Popping up at No Peg Studio on Caroline Street Holly will be demonstrating her trade as well as having details about her upcoming courses that take place in and around the Jewellery Quarter. You can also discuss commissions with her pet portraits being a firm favourite.

23rd November only

From the earth

Run by Michele White, Artisan Alchemy Gallery seeks to combine the best in fine furniture and fine jewellery. An antidote to mass production both the furniture and jewellery use elements of the natural world to both enhance and direct.

But why would a jeweller with over thirty years experience in the trade think that furniture would be a good fit for Caroline Street? You need look no further than the Artisan Alchemy logo which is a ginko leaf, chosen by Michele because of her love of trees. There is a synergy between the natural landscape of picture agates and the wood grains in the bespoke furniture on display. An early career as a ceramics teacher also shows its influences in her work. There’s something quite interesting about using materials from the earth on display here.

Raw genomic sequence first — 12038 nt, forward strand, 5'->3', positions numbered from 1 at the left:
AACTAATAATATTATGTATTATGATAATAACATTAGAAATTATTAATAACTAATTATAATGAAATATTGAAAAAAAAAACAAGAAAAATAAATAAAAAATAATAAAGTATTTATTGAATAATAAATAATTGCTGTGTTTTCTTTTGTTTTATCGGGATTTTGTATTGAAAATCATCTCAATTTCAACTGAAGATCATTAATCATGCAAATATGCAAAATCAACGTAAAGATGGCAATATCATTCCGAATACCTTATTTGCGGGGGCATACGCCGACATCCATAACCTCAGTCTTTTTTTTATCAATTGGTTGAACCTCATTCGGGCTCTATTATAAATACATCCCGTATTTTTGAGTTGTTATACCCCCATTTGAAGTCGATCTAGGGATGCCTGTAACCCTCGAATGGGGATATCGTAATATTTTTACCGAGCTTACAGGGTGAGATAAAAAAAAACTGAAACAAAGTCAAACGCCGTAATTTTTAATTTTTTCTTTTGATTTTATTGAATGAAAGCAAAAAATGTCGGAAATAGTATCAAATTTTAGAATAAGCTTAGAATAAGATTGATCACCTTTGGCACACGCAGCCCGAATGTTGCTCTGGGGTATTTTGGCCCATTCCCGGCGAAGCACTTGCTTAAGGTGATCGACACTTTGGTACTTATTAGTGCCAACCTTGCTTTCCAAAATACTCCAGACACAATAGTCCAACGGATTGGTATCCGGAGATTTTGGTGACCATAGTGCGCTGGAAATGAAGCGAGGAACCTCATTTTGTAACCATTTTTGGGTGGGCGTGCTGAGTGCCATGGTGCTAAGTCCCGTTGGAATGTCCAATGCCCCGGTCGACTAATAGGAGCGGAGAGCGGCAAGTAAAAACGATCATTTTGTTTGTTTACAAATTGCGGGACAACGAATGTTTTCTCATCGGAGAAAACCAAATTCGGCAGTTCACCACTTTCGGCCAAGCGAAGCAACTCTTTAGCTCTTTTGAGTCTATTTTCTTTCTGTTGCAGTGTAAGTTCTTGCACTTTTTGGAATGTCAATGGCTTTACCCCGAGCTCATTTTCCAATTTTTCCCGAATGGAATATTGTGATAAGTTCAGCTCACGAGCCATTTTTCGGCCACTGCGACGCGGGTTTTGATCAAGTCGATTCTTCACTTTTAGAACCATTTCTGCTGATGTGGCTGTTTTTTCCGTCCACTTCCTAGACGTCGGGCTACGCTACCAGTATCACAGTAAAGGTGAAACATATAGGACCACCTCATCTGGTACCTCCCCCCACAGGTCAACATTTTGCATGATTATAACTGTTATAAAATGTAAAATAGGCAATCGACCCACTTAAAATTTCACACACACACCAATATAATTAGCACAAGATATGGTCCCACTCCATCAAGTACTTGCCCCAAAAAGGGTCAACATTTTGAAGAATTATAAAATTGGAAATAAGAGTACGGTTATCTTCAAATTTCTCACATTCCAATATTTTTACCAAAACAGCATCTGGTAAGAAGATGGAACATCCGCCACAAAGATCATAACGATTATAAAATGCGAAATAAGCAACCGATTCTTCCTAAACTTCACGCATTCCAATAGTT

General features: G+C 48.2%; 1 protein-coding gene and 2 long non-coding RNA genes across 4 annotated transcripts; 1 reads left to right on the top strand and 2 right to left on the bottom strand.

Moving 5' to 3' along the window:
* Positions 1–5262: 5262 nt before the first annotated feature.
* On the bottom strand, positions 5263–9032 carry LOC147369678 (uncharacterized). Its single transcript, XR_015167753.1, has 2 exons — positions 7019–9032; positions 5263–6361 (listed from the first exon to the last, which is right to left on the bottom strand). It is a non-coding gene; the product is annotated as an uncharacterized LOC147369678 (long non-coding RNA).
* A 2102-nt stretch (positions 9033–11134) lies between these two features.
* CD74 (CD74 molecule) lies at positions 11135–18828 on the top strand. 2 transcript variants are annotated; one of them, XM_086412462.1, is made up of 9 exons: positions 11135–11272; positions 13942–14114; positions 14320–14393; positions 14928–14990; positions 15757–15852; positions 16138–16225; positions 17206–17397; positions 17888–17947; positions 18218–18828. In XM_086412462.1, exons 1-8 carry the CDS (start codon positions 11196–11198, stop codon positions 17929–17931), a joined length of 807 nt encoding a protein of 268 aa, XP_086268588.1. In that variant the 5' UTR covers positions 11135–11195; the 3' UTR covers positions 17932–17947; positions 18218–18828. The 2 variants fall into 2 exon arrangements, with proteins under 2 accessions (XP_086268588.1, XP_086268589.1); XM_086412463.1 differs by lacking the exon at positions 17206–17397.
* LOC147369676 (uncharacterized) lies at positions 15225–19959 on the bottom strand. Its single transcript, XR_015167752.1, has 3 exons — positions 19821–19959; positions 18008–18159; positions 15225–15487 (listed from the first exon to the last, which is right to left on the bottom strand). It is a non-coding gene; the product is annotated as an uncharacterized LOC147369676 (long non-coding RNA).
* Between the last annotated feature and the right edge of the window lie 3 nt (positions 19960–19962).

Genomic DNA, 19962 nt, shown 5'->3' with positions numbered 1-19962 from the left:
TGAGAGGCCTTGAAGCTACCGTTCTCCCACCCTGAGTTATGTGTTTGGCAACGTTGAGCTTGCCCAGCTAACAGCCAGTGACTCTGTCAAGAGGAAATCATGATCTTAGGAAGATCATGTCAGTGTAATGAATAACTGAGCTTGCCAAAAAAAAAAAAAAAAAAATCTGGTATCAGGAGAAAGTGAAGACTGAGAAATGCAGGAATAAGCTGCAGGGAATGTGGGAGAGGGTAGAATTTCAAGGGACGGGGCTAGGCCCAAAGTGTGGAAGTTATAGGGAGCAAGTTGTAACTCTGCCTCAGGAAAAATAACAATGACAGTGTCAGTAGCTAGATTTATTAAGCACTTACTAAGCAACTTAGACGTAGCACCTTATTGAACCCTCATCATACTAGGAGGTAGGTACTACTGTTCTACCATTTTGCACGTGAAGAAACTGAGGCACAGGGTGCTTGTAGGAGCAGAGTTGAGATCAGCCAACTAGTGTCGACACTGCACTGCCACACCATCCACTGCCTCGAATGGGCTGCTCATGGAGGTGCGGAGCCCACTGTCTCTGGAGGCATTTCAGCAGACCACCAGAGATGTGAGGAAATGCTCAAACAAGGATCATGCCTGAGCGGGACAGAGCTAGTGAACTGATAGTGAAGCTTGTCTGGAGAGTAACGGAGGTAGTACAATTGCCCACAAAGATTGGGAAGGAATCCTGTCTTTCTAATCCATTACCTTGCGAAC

Michele has played an active part in the Jewellery Quarter community over the years, being part of Centrepiece a jewellery collective formed in 1997 to create opportunities for designer makers in the Jewellery Quarter to showcase their work. A member of Royal Birmingham Society of Artists she was also president of the Society for a number of years. The collective side of her nature continues today at Artisan Alchemy in the workshop spaces and shared benches at the back of the gallery which has enabled designer makers to run their own businesses from the heart of the Jewellery Quarter. Current residents Dovile Jewellery and Elizabeth Anne Norris will be opening their workspaces during Jewellery Quarter Open Studios weekend.

Artisan Alchemy will be open on Saturday and Sunday.